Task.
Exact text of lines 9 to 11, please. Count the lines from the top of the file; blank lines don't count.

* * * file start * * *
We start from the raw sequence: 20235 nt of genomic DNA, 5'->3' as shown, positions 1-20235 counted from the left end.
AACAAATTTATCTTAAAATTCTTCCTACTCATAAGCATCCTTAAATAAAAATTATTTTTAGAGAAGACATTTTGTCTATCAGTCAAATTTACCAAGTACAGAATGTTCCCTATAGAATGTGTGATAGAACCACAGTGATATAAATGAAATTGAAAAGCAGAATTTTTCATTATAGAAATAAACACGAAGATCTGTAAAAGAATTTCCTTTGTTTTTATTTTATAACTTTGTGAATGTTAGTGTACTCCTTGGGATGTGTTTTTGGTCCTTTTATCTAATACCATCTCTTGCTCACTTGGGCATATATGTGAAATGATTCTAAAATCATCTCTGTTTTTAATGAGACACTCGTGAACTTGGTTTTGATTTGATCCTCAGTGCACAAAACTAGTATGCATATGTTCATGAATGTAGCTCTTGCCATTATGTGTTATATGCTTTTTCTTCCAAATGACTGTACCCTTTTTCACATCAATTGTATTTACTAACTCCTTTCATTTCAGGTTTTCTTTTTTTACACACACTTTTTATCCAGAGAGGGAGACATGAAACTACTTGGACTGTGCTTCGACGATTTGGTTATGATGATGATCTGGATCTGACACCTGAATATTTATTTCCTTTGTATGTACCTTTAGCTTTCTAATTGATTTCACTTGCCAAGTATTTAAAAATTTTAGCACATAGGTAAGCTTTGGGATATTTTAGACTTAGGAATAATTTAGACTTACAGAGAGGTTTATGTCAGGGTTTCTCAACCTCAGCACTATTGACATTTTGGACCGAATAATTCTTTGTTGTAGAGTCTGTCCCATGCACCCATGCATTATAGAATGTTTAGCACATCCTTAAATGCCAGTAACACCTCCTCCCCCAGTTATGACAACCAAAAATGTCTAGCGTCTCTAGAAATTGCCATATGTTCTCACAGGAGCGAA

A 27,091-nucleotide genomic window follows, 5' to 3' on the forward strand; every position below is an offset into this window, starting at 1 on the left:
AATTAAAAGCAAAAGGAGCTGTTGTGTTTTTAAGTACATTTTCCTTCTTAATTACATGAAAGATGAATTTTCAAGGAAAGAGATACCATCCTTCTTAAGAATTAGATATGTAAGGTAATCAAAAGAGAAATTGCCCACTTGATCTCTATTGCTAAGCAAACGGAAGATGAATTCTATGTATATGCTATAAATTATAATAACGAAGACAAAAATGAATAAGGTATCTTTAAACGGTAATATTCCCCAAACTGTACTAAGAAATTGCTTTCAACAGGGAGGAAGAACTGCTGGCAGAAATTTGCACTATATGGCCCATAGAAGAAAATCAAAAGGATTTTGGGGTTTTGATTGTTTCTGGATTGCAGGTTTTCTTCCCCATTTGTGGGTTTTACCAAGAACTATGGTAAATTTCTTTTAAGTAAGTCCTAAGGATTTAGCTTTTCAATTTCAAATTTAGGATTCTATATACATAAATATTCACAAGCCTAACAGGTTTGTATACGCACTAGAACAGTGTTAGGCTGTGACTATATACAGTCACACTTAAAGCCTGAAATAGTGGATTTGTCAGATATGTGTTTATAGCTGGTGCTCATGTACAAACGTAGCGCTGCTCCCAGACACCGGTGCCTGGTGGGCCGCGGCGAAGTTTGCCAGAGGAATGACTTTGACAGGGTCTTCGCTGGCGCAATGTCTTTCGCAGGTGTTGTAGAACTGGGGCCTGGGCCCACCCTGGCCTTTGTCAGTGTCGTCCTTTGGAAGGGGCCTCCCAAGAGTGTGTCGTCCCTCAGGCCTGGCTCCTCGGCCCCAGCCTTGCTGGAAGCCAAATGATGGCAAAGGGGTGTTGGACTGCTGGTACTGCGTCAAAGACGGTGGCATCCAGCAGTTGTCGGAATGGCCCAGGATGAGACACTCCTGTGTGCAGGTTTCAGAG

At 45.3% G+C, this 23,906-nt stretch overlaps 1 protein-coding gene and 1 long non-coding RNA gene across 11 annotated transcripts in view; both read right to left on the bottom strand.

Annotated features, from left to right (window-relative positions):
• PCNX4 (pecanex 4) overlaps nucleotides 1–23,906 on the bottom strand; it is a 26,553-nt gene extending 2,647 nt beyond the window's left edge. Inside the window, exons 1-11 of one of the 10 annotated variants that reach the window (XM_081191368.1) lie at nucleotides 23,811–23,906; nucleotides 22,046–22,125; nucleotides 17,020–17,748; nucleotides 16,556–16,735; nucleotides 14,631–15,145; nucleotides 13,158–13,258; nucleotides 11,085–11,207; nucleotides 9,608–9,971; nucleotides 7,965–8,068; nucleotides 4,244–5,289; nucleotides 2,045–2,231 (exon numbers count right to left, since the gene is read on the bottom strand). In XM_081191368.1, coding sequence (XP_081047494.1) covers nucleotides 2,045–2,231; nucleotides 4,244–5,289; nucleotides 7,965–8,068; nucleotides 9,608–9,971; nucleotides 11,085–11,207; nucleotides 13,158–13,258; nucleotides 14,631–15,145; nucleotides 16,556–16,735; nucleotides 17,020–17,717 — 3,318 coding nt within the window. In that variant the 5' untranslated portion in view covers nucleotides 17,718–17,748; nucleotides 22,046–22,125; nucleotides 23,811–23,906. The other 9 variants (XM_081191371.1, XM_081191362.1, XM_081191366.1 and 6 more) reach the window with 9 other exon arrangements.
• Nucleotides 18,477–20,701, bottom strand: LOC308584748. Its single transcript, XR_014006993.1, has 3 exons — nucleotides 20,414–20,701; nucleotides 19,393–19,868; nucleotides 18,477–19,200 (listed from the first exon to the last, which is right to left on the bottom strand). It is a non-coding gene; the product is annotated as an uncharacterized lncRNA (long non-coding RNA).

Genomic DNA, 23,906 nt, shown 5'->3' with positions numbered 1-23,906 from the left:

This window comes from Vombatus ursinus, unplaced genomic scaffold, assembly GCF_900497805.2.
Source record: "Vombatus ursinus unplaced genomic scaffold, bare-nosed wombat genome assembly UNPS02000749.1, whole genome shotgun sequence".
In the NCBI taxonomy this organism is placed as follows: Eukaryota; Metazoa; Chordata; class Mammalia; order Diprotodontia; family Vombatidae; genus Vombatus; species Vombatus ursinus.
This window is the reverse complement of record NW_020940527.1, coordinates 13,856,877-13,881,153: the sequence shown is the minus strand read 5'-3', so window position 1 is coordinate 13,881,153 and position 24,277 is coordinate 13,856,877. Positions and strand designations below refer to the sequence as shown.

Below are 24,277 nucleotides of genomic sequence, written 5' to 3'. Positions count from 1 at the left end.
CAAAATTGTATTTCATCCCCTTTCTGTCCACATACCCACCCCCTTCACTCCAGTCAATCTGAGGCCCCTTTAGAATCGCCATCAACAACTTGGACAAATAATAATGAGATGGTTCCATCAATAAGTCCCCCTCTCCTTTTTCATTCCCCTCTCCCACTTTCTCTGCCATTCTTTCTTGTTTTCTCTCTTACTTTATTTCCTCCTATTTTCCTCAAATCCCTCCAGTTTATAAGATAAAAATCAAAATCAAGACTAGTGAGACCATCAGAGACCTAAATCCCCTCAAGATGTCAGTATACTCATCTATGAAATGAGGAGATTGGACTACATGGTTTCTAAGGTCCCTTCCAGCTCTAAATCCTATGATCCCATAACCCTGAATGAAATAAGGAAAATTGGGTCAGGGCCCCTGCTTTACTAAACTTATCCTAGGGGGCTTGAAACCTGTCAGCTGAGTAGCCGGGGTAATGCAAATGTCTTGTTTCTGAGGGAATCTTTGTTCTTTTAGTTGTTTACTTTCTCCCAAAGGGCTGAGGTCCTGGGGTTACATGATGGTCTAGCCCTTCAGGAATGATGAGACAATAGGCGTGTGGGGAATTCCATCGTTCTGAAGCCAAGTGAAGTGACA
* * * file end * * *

Genomic DNA, 23,906 nt, shown 5'->3' with positions numbered 1-23,906 from the left:

This window comes from Vombatus ursinus, unplaced genomic scaffold, assembly GCF_900497805.2.
Source record: "Vombatus ursinus unplaced genomic scaffold, bare-nosed wombat genome assembly UNPS02000749.1, whole genome shotgun sequence".